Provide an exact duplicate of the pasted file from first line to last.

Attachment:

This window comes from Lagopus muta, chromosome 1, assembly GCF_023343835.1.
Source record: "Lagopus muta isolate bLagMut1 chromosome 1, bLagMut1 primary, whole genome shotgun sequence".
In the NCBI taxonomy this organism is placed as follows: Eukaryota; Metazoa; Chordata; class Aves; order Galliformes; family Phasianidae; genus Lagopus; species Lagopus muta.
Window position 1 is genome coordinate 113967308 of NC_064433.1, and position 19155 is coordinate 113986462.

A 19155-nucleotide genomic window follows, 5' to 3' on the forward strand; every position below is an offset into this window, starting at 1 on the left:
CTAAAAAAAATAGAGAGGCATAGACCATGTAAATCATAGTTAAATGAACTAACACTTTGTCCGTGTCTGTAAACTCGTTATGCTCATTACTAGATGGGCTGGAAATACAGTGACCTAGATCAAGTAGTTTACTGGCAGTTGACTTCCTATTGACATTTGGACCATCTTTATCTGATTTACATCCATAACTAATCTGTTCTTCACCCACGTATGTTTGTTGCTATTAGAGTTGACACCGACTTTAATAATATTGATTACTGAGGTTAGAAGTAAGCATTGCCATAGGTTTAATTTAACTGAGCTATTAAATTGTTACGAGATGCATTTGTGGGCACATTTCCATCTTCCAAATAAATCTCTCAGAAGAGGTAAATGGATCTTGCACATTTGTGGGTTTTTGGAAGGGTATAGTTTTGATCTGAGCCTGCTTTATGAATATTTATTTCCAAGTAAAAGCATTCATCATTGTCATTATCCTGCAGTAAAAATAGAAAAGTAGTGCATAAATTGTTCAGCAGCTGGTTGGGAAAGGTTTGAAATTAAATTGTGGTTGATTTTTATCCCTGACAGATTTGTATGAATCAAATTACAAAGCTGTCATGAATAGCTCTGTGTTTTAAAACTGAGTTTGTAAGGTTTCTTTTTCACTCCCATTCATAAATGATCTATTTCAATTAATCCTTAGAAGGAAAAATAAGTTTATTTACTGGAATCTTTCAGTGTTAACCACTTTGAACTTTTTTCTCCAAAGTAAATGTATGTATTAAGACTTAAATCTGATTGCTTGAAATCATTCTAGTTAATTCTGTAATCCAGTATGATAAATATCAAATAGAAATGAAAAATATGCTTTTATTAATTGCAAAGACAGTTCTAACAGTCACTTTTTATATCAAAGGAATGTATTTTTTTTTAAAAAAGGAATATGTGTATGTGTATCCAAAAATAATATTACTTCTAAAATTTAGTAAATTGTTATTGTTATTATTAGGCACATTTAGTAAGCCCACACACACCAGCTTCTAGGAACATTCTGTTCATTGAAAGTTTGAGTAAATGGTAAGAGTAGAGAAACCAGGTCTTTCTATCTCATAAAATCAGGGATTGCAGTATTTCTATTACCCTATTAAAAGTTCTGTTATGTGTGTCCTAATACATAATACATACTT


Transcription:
This window comes from Lagopus muta, chromosome 1, assembly GCF_023343835.1.
Source record: "Lagopus muta isolate bLagMut1 chromosome 1, bLagMut1 primary, whole genome shotgun sequence".
In the NCBI taxonomy this organism is placed as follows: Eukaryota; Metazoa; Chordata; class Aves; order Galliformes; family Phasianidae; genus Lagopus; species Lagopus muta.
Window position 1 is genome coordinate 113967308 of NC_064433.1, and position 19155 is coordinate 113986462.

A 19155-nucleotide genomic window follows, 5' to 3' on the forward strand; every position below is an offset into this window, starting at 1 on the left:
CTAAAAAAAATAGAGAGGCATAGACCATGTAAATCATAGTTAAATGAACTAACACTTTGTCCGTGTCTGTAAACTCGTTATGCTCATTACTAGATGGGCTGGAAATACAGTGACCTAGATCAAGTAGTTTACTGGCAGTTGACTTCCTATTGACATTTGGACCATCTTTATCTGATTTACATCCATAACTAATCTGTTCTTCACCCACGTATGTTTGTTGCTATTAGAGTTGACACCGACTTTAATAATATTGATTACTGAGGTTAGAAGTAAGCATTGCCATAGGTTTAATTTAACTGAGCTATTAAATTGTTACGAGATGCATTTGTGGGCACATTTCCATCTTCCAAATAAATCTCTCAGAAGAGGTAAATGGATCTTGCACATTTGTGGGTTTTTGGAAGGGTATAGTTTTGATCTGAGCCTGCTTTATGAATATTTATTTCCAAGTAAAAGCATTCATCATTGTCATTATCCTGCAGTAAAAATAGAAAAGTAGTGCATAAATTGTTCAGCAGCTGGTTGGGAAAGGTTTGAAATTAAATTGTGGTTGATTTTTATCCCTGACAGATTTGTATGAATCAAATTACAAAGCTGTCATGAATAGCTCTGTGTTTTAAAACTGAGTTTGTAAGGTTTCTTTTTCACTCCCATTCATAAATGATCTATTTCAATTAATCCTTAGAAGGAAAAATAAGTTTATTTACTGGAATCTTTCAGTGTTAACCACTTTGAACTTTTTTCTCCAAAGTAAATGTATGTATTAAGACTTAAATCTGATTGCTTGAAATCATTCTAGTTAATTCTGTAATCCAGTATGATAAATATCAAATAGAAATGAAAAATATGCTTTTATTAATTGCAAAGACAGTTCTAACAGTCACTTTTTATATCAAAGGAATGTATTTTTTTTTAAAAAAGGAATATGTGTATGTGTATCCAAAAATAATATTACTTCTAAAATTTAGTAAATTGTTATTGTTATTATTAGGCACATTTAGTAAGCCCACACACACCAGCTTCTAGGAACATTCTGTTCATTGAAAGTTTGAGTAAATGGTAAGAGTAGAGAAACCAGGTCTTTCTATCTCATAAAATCAGGGATTGCAGTATTTCTATTACCCTATTAAAAGTTCTGTTATGTGTGTCCTAATACATAATACATACTT